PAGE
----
By Frank Cardinale
Why did you chose to self-publish?
As a father of four young children and cyber security consultant with multiple projects on the go, I wanted to finish my book as soon as possible before it remained an idea on my computer for eternity. While one of the editors of my book recommended trying the traditional publishing route, I felt that it could delay it indefinitely if I were to get into a rejection and re-edit situation. Most importantly, as I feel strongly about the theme of the book and often found myself discussing it with other parents and students, I wanted to get it into their hands as soon as possible.
What inspired you to write your book?
When I became a parent, the concept of education became important again, wanting to give my children the best education possible. I wasn’t the best student and after a little reflection, something stood out. While I was receiving bad grades for messy handwriting and the inability to sit still for long periods of time, my teachers were bringing in their computers for me to fix, and asking me how to install programs and write scripts. I was being graded on my ability to write reports on books I had no interest in, but not on the ability to configure MS-DOS, RAM and hard drives. My report cards began making me feel incompetent, and worst of all, I began to believe I was.
As I believe many students go through this experience, I decided to write a story that highlights the issue and wrote Gift From Above. My goal with the book is to reach students or parents with children that are struggling with school, and highlight to them that the education system isn’t a good fit for everyone and that there are many ways we can still obtain a high-quality education.
What was the publishing experience like?
The publishing experience with Tellwell was exactly what I had expected. I provided my finalized manuscript, and within a couple of months, the Microsoft Word document became a book available on the major retailers.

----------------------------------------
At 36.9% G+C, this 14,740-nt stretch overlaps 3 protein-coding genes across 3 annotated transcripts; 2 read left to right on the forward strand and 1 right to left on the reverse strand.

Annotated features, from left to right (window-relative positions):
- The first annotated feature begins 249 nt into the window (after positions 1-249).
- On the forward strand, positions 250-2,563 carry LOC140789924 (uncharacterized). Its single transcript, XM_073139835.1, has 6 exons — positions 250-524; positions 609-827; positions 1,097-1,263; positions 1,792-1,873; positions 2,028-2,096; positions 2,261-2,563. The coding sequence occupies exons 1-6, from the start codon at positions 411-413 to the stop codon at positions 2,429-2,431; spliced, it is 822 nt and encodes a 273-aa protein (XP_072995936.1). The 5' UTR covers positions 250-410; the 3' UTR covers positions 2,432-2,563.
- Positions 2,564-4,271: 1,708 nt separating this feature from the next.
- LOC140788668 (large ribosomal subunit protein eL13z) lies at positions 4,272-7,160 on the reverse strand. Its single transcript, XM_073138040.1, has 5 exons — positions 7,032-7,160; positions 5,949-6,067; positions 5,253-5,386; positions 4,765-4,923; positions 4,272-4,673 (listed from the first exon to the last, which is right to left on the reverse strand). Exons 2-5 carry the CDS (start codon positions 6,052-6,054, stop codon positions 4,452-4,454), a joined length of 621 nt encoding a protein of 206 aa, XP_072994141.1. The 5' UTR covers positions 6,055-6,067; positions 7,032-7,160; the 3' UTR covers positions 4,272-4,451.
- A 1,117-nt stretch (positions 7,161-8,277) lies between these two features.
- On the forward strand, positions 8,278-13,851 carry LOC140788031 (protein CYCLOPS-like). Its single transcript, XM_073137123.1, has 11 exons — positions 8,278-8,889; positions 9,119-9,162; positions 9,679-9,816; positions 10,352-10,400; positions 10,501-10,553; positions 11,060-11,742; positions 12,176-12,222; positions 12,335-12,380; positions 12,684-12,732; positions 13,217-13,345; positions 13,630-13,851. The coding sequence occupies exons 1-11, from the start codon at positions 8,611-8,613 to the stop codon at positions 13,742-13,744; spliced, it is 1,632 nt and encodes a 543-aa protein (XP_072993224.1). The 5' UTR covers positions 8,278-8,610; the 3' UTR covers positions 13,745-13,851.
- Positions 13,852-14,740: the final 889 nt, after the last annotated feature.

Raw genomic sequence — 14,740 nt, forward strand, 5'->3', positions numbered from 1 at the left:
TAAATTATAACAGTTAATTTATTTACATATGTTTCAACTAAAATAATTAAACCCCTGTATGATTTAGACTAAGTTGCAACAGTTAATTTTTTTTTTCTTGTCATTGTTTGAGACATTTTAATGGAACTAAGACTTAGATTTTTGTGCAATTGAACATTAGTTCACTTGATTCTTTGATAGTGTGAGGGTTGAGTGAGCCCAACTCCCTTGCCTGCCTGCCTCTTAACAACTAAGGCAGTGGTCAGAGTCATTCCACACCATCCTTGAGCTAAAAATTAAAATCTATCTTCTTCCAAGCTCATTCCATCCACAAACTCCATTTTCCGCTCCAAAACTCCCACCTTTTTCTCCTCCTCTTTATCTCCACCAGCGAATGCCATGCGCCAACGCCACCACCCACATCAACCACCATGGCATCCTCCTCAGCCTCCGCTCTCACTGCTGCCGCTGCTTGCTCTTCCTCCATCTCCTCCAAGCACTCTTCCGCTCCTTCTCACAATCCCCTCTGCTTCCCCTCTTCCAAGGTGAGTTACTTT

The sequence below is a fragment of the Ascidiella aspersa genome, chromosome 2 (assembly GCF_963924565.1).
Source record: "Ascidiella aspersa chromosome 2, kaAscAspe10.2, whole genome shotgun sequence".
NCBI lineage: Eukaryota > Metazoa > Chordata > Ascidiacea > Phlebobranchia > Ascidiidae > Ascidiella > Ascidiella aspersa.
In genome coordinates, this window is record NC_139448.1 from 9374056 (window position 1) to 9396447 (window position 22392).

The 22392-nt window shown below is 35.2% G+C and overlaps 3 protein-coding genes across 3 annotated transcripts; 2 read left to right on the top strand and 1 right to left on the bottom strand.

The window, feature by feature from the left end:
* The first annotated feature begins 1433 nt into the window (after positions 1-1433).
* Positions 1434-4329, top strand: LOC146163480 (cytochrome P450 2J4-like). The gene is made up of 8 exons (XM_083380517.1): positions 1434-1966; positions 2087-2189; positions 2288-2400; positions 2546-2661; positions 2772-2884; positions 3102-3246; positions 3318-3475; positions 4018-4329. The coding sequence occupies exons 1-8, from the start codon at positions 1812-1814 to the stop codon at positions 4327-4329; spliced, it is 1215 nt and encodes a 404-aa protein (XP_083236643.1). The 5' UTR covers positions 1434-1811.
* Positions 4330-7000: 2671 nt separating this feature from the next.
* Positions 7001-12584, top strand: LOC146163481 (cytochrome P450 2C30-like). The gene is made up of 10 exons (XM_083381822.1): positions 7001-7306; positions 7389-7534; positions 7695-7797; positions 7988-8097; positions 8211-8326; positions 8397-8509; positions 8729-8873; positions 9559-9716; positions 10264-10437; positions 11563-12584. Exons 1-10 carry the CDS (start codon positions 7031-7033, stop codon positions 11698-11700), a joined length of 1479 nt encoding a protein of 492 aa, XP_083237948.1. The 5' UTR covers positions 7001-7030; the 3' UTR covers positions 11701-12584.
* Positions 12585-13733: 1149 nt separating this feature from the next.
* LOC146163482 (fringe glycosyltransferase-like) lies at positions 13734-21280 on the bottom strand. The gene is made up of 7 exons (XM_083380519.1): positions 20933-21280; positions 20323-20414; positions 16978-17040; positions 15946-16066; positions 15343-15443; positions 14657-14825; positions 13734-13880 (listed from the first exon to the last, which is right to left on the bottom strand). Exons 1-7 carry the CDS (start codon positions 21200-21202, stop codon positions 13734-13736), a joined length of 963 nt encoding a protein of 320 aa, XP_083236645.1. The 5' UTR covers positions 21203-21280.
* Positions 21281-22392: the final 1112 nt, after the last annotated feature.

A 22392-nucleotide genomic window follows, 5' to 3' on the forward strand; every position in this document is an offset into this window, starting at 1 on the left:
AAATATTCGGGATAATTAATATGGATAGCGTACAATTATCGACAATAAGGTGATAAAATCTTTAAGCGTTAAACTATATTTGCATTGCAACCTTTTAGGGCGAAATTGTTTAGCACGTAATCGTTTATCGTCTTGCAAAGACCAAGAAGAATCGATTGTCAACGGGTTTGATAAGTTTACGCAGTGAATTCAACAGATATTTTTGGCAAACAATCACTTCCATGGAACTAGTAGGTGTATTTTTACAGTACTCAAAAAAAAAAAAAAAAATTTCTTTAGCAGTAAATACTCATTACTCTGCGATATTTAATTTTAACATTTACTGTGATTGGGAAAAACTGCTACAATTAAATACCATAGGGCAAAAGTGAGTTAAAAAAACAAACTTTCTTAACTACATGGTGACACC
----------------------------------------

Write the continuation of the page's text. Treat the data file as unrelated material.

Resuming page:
The best part was working with the Tellwell marketing team. Through various questionnaires and consultations, they helped me realize what my science fiction and self-help book was really about: a book about those who struggle with the education system. The marketing team also provided an invaluable marketing guide based on feedback I provided to them during one of the consultations, which gave me practical strategies based on the type of advertising I was willing to perform and the amount of time I’d be able to spend promoting my book.
Once the book was published, I started promoting it within my immediate network to see how they would react to the book. As expected, the book resonated well with one of my target markets, parents, as well as others who read often. As a result, I generated sales and some of the readers posted reviews on the book’s page on Indigo.ca.
I then wrote an article on my largest social network, LinkedIn, highlighting the theme of the book. From the simple post, I received numerous “Likes” and comments, making the book visible to my extended network. The activity generated book sales and made it visible to potentially thousands of LinkedIn users.
My next step was to further promote the book on Amazon and Goodreads, where I’m actively running Giveaways. I’ll be spending the next few months or more here trying to get the book visible to more readers through Giveaways, obtain reviews, write articles that highlight the theme of the book, and generate discussion with those interested in the topic.
What piece of advice do you think you would have benefited from before starting the publishing process?
I would have benefited from thinking more about my target market, understanding common promotional tools, and how to launch my book. It’s easy to lose track of this as a new author when you’re busy trying to fix the final mistakes in your manuscript, but it can help you run more targeted cost-effective promotions. Given that those who self-publish likely have a very limited advertising budget, running more efficient promotions can result in better visibility for a new book, and ultimately more of your budget available for future promotions.
What advice would you give to a new author wanting to self-publish?
Do whatever you can to cross the finish line and avoid leaving that Word document on your computer with your work inside it. Regardless of how publishing your book turns out, it will confirm that you know how to deliver something complex, and will open the door to your future projects and opportunities. It will eliminate the “what would have happened if I published that book” scenario that will linger in your mind for the rest of your life.
Self-publishing is a low-cost, low-risk opportunity that can have a tremendous reward. In investment language, it’s one of the best “investments” you can ever make!